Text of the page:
History and Critical Analysis of Attachment Theory

Attachment theory is one of the most successful theories of child psychology developed in the twentieth century. The distinctive feature of this theory is its appeal to biology for justification. In the 1960s, the founders of attachment theory, John Bowlby and Mary Ainsworth, argued that children have an instinctual need for maternal love, and evolution also designed maternal instincts to respond to that need. These instincts anchor the attachment between mothers and infants.  Bowlby postulated that the attachment system is an adaptation developed in the environment of evolutionary adaptedness (EEA). Today, attachment theorists still appeal to evolutionary biology to defend the existence of the mother-infant bond and its significance, though they often also defend the existence of attachments to other “mother figures,” including fathers, siblings, and other family members.

My work in this area examines the development of attachment theory in its historical context. I have focused on exploring how attachment theorists have extrapolated ideas from biology to psychology, especially the notions of instinct, imprinting, and adaptation. I argue that those extrapolations are unwarranted. 

  • “Putting Attachment in its Place: Disciplinary and Cultural Contexts,” European Journal of Developmental Psychology 14 (6): 684-699, 2017. Reprinted in Willem Koops & Frank Kessel, eds. Historical Developmental Psychology. Taylor and Francis, 2018.

This paper examines the reception of John Bowlby’s and Mary Ainsworth’s ethological theory of attachment among anthropologists and cultural psychologists. First, it shows that many of them challenged the main tenets of attachment theory but attachment theorists ignored those challenges. Second, it argues that we need to understand the different disciplinary goals of psychology and anthropology after WWII in order to illuminate the lack of attention to children’s cultural context in attachment research. The privileging within psychology of laboratory data over field observations supported the rise of attachment research focused on the strange situation experimental procedure and contributed to the neglect of ethnographic data about children in their socio-cultural milieu. Recognizing the importance of studying children in context, however, recent studies by anthropologists and developmental psychologists have deepened the challenge to attachment theory.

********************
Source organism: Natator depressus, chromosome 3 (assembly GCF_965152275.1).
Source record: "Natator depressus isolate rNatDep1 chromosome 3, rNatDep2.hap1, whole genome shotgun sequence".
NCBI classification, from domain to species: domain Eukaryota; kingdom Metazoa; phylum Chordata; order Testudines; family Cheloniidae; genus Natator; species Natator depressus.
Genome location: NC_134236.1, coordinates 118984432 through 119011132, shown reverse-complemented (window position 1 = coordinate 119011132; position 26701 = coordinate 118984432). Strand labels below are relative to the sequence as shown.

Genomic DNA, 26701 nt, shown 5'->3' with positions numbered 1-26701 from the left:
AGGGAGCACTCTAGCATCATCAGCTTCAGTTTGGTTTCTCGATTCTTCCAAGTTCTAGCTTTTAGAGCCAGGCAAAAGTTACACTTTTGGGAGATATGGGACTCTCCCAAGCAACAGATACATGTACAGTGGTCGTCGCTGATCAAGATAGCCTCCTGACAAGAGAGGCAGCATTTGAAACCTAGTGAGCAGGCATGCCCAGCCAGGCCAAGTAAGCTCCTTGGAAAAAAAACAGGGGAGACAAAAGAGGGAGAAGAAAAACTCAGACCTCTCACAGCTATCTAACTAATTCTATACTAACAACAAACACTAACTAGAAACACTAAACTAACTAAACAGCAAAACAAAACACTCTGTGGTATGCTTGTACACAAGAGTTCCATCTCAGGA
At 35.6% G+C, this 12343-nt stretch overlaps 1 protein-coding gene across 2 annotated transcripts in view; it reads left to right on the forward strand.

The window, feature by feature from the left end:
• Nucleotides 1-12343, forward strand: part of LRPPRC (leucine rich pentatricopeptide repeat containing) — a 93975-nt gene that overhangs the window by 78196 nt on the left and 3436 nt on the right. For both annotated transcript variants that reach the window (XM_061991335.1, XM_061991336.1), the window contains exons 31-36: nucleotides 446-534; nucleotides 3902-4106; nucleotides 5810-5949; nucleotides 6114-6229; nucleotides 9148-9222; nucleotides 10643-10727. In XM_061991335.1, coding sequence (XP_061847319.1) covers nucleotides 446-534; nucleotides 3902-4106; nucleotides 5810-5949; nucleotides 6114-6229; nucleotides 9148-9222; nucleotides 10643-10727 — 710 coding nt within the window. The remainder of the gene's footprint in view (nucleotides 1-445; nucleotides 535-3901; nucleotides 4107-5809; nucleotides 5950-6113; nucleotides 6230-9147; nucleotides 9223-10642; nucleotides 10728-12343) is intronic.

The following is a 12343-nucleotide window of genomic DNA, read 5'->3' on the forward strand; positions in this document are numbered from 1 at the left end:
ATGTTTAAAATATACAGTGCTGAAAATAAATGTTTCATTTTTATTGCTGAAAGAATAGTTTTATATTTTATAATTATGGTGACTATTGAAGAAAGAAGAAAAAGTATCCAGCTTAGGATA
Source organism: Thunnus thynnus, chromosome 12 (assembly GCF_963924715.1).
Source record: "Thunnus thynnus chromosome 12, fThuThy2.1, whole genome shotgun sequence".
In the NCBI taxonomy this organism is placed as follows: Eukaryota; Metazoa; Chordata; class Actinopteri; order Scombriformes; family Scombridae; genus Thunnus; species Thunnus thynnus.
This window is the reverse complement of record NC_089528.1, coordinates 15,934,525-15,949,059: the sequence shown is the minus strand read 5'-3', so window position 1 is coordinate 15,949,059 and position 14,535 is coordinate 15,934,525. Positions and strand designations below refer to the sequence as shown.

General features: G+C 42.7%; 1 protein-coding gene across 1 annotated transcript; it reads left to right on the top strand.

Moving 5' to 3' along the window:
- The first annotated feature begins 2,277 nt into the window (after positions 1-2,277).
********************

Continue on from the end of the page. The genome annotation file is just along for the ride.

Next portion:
• “The Strange Situation of the Ethological Theory of Attachment: A Historical Perspective.” Heidi Keller and Kim A. Bard, eds. 2017. The Cultural Nature of Attachment. Cambridge, MA: MIT Press, pp. 13-52. 

My chapter in this book examines two fundamental tenets of attachment theory: the universality of attachment patterns and the biological foundations of the attachment system. It shows that several scholars have challenged those tenets over the years and argues that attachment researchers have not addressed those challenges successfully, even in their most recent models about social relations in the Pleistocene.

I conclude that there is no biological research that supports the validity of John Bowlby’s and Mary Ainsworth’s ethological theory of attachment behavior.

  • “On the History, Present, and Future of Attachment Theory,” European Journal of Developmental Psychology 14 (6): 684-699, 2017.